A new study quantifying emissions from a fleet of gasoline direct injection (GDI) engines and port fuel injection (PFI) engines finds that the measured decrease in CO2 emissions from GDIs is much greater than the potential climate forcing associated with higher black carbon emissions from GDI engines. Thus, the researchers... Read more →

Study finds transport, residential heating main sources of black carbon in Russian Arctic

According to a new international study published in the Proceedings of the National Academy of Sciences, 38% of black carbon in the Russian Arctic originates from transport and 35% from residential heating sources, while open fires, power plants, and gas flaring are responsible for only 12%, 9%, and 6% respectively.... Read more →

EPA finalizes Tier 3 fuel and emissions standards

The US Environmental Protection Agency (EPA) finalized its Tier 3 emission standards for gasoline sulfur content; evaporative emissions; and tailpipe emissions from passenger cars, light-duty trucks, medium-duty passenger vehicles, and some heavy-duty vehicles. EPA had issued the proposed standards last March. (Earlier post.) The Tier 3 standards, which come into... Read more →

Aggregation of SLCP project activities into typologies. Click to enlarge. A new report prepared by the World Bank at the request of the G8 identifies ways that the World Bank can do more through its projects to reduce the emission of short-lived climate pollutants (SLCPs): black carbon, methane, tropospheric ozone,... Read more →

Schematic overview of the primary black-carbon emission sources and the processes that control the distribution of black carbon in the atmosphere and determine its role in the climate system. Source: Bond et al. Click to enlarge. Black carbon (BC) is the second largest man-made contributor to global warming and its... Read more →

BC emission map of China at 0.1° × 0.1° for year 2007. East and West China are separated by a dashed line from Qiqihar, Yinchuan, to Kunming. Major emission areas are marked. Credit: ACS, Wang et al. Click to enlarge. A new black carbon (BC) emissions inventory from China found... Read more →

Key policy-relevant scientific uncertainties related to BC. Source: EPA. Click to enlarge. The US Environmental Protection Agency (EPA) has submitted its final Report to Congress on Black Carbon, in response to an October 2009 request from Congress to advance efforts to understand the role of black carbon (BC) in climate... Read more →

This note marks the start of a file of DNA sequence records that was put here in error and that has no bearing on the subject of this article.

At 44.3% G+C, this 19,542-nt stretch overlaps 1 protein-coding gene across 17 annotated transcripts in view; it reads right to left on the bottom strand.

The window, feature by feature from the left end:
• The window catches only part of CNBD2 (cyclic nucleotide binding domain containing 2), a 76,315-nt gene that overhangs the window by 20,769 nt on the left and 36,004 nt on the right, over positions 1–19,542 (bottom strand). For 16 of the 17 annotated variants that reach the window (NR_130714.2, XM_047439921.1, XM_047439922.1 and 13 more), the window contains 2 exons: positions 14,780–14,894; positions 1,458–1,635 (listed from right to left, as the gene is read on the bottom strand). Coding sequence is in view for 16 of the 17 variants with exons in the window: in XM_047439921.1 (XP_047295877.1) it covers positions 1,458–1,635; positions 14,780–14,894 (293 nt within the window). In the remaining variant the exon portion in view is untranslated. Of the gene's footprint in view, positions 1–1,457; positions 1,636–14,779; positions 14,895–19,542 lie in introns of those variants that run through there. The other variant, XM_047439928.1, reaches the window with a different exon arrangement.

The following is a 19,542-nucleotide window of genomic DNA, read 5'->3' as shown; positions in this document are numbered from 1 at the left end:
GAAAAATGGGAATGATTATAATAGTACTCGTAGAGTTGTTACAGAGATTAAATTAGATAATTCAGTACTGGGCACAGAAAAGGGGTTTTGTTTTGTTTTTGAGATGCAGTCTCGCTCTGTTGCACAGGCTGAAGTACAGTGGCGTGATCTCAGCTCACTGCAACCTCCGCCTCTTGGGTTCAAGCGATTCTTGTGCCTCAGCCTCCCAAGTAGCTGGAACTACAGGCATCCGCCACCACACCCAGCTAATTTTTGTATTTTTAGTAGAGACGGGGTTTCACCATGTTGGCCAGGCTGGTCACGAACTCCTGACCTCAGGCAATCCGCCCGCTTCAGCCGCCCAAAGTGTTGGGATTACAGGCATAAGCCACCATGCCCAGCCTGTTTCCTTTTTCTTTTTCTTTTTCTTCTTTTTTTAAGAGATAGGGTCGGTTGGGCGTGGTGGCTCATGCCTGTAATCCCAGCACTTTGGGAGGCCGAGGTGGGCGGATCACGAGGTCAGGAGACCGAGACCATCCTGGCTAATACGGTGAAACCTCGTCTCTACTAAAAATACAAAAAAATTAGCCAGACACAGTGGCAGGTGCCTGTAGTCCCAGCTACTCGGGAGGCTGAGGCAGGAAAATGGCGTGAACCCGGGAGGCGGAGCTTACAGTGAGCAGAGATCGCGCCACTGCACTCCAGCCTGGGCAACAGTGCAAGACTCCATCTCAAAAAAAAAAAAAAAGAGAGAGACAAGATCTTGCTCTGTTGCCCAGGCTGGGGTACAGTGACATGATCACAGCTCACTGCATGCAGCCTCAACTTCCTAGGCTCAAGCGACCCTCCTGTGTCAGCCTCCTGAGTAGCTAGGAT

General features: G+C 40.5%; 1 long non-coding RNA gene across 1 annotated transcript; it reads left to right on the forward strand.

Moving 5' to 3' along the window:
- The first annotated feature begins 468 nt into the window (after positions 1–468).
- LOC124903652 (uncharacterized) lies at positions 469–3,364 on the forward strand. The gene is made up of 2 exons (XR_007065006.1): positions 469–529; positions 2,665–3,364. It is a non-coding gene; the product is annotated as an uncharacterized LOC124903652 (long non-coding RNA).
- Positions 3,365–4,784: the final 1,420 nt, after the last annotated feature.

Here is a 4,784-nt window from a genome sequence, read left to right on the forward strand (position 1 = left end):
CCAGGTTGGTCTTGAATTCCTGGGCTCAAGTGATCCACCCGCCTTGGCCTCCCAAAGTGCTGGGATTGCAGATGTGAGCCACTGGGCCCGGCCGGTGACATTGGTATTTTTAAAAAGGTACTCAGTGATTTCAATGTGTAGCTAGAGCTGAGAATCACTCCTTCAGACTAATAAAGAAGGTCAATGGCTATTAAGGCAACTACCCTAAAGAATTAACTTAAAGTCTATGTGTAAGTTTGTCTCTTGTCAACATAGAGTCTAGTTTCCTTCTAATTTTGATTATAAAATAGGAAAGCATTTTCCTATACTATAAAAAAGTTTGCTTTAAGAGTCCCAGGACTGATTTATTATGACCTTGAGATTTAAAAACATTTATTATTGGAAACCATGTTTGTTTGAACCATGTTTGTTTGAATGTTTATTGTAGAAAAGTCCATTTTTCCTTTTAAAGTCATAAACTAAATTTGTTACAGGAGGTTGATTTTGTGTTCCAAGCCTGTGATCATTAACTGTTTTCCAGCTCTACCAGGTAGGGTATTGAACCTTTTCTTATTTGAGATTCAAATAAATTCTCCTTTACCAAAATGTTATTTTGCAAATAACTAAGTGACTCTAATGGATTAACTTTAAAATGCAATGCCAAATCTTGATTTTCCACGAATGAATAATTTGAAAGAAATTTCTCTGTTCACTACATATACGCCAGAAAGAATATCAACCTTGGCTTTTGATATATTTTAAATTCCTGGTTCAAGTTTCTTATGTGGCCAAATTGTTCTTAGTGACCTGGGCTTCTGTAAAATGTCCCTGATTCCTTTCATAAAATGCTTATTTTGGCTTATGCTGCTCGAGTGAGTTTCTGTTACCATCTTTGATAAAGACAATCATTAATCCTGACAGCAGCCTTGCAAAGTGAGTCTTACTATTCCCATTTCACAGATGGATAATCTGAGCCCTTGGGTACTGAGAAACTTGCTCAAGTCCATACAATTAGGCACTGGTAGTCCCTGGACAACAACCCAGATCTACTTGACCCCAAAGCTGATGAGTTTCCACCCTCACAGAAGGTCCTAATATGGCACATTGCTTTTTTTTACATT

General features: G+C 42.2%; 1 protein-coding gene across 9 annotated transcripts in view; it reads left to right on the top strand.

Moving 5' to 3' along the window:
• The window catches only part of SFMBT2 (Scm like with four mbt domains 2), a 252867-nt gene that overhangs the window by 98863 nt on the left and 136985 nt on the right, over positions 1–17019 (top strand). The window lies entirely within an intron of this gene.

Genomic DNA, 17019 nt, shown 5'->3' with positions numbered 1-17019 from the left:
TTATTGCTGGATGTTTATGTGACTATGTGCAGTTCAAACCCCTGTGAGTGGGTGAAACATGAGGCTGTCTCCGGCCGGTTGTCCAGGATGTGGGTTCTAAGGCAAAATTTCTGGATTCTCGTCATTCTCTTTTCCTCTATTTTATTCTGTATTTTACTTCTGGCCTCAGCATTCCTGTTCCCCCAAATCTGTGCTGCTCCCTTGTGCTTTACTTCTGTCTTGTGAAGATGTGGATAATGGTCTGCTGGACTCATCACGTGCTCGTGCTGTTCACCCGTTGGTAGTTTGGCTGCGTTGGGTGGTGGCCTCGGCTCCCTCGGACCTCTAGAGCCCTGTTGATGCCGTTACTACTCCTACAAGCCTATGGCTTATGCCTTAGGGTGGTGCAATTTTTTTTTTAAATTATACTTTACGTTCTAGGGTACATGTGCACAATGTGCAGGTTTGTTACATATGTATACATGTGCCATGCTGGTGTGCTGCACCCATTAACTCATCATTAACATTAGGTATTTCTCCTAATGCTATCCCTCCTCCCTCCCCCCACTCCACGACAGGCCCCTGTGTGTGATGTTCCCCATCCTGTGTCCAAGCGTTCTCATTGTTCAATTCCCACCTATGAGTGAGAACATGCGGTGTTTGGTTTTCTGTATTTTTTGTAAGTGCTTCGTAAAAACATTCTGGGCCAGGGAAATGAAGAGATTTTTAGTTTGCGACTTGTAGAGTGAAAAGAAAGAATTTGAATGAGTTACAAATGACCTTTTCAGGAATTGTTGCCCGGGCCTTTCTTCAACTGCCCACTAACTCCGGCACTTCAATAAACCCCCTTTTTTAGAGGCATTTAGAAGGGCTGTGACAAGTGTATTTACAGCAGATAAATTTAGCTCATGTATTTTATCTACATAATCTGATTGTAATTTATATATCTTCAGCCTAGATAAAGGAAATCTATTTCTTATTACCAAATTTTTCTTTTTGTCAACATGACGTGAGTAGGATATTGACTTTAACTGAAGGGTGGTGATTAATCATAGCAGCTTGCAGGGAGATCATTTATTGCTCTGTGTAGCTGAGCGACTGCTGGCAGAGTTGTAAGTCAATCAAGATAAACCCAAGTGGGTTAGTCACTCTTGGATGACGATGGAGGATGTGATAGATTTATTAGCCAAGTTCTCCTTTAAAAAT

National benefits of the CH4 plus BC measures versus the reference scenario. Circle areas are proportional to values for (A and B) climate change, (C and D) human health (values for population over age 30), and (E and F) agriculture. Source: Shindell et al. Click to enlarge. A study by... Read more →

Geographical distributions of global BC emissions from motor vehicles in 1976 (A) and 2006 (B). Country-based mean values are shown for 1976 and 1° × 1° resolution was used for 2006. Credit: ACS, Wang et al. Click to enlarge. Researchers at Peking University have developed a new methodology to model... Read more →

Stanford Professor Urges EPA to Include Black Carbon in Endangerment Finding

In testimony for the US Environmental Protection Agency (EPA) public hearing (earlier post) on the proposed endangerment finding for greenhouse gas emissions under the Clean Air Act (earlier post), Stanford Professor Mark Jacobson urged the EPA to include black carbon in the finding. Black carbon—soot—is a global-warming agent the immediate... Read more →

Black Carbon Reduces Springtime Eurasian Snow Cover Almost as Much as CO2

In another study highlighting the role of black carbon particles in global warming (earlier post), a team of researchers has found that emissions from black carbon (BC) and organic matter (OM) drive springtime (March-May) melting in Eurasia nearly as much (95%) as anthropogenic CO2. The study was published in 7... Read more →

Study Finds Black Carbon Responsible for Half of Arctic Warming

A pair of researchers from the NASA Goddard Institute for Space (GISS) and Columbia University have found that black carbon is responsible for 50%, or almost 1 °C of the total 1.9 °C increased Arctic warming from 1890 to 2007. The paper by Drew Shindell and Greg Faluvegi of Columbia,... Read more →